To enable importers better manage their operating cycles in times of the pandemic, the central bank has decided to extend the period for the completion of outward remittances against normal imports into India from six months to twelve months.
As external trade growth hit a 30-year trough in April in the wake of the pandemic, the central bank on Friday stepped in to soften the blow by easing rules governing shipment credit as well as payment for imports, and also extend a Rs 15,000-crore line of credit to Exim Bank.
Exporters will also benefit from the decisions to extend a repayment moratorium by three months up to end-August and a cut in the benchmark lending rate by 40 basis points amid a renewed push for its transmission. Reserve Bank of India (RBI) governor Shaktikanta Das said the credit line to Exim Bank will be for a period of 90 days, with rollover up to one year, to enable it to avail of a dollar swap facility. This will help Exim Bank meet its foreign currency resource requirements and also aid the so-called project exports.
Similarly, acceding to exporters’ request, the RBI has raised the maximum permissible period of pre-shipment and post-shipment export credit sanctioned by banks from the existing 12 months to 15 months, for disbursements made up to July 31, 2020. This is aimed at alleviating “genuine difficulties being faced by exporters in their production and realisation cycles”.
Inadequate credit flow to exporters has been a nagging issue for the past two years. Export credit as of March 27 grew just 3.5% year-on-year even on a hugely favourable base (it had contracted 45% a year earlier), while overall priority-sector loans grew 5.8%.
To enable importers better manage their operating cycles in times of the pandemic, the central bank has decided to extend the period for the completion of outward remittances against normal imports into India from six months to twelve months. This will be applicable from the date of shipment for such imports made on or before July 31. However, such relief won’t be extended for imports of gold, diamonds and precious stones and jewellery.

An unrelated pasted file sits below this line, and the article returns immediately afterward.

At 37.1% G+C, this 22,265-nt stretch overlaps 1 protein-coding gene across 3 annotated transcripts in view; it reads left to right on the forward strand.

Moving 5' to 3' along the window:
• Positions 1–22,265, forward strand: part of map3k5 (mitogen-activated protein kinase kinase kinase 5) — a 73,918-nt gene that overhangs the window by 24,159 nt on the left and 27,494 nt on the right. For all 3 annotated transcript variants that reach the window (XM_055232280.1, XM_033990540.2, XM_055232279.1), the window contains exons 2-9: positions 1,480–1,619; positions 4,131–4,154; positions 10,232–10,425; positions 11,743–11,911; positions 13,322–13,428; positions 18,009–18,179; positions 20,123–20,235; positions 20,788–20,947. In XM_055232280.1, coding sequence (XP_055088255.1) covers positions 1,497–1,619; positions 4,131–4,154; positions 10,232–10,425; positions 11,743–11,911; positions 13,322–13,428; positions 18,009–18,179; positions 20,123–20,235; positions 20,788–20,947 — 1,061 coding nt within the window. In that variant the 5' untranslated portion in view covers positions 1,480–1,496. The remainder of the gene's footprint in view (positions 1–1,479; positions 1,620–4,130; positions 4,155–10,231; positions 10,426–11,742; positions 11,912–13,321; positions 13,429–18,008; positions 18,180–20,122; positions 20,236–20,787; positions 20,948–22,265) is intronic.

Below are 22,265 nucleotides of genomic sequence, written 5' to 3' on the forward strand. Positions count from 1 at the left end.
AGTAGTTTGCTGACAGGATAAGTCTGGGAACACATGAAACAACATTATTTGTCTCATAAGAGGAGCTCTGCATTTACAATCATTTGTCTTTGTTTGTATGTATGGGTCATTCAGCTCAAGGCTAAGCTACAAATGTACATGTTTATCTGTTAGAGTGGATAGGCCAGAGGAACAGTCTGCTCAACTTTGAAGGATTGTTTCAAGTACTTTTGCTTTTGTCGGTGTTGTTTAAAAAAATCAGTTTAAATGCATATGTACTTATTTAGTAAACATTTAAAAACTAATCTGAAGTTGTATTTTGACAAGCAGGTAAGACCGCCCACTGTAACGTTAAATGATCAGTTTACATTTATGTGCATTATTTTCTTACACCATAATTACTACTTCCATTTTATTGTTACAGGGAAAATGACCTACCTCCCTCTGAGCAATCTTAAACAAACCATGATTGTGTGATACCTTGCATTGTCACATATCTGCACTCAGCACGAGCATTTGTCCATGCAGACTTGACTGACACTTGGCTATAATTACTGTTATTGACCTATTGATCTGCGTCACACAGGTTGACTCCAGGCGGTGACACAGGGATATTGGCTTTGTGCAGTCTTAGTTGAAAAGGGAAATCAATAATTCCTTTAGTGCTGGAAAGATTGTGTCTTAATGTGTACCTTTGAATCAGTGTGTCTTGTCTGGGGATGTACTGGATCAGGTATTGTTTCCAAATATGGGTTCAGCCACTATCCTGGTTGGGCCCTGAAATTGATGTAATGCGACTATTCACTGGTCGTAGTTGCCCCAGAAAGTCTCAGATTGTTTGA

Importantly, the move will not just boost imports but also help exporters who purchase a lot of raw materials from overseas for local value addition and susbequent outbound shipments. Sharad Kumar Saraf, president of the Federation of the Indian Export Organisations, said the decisions will provide some respite, as it will allow more liquidity in the hands of the exporters. However, he also urged the government “for an immediate announcement of an export package, covering all the sectors and implementation of the economic measures announced at the ground level for quick and early starting of trade”.
India’s merchandise exports contracted by 60.3% year-on-year in April while imports crashed by 58.6%, dragging down trade deficit to $6.8 billion last month, the lowest since June 2016. As such, goods exports had contracted by 1.5% y-o-y up to February, but the spread of the Covid-19 since March only accentuated the slowdown. Consequently, exports dropped by almost 5% y-o-y in the last fiscal to $314 billion. With around a half of their earlier orders cancelled since April, exporters have been seeking an urgent relief package at the earliest, both from the government and the central bank, to tide over the massive losses.
The World Trade Organization has already warned of a massive slide in world trade volume by 13-32% in 2020, which will weigh on Indian exports as well. UNCTAD data show global trade value already contracted by 3% in the March quarter.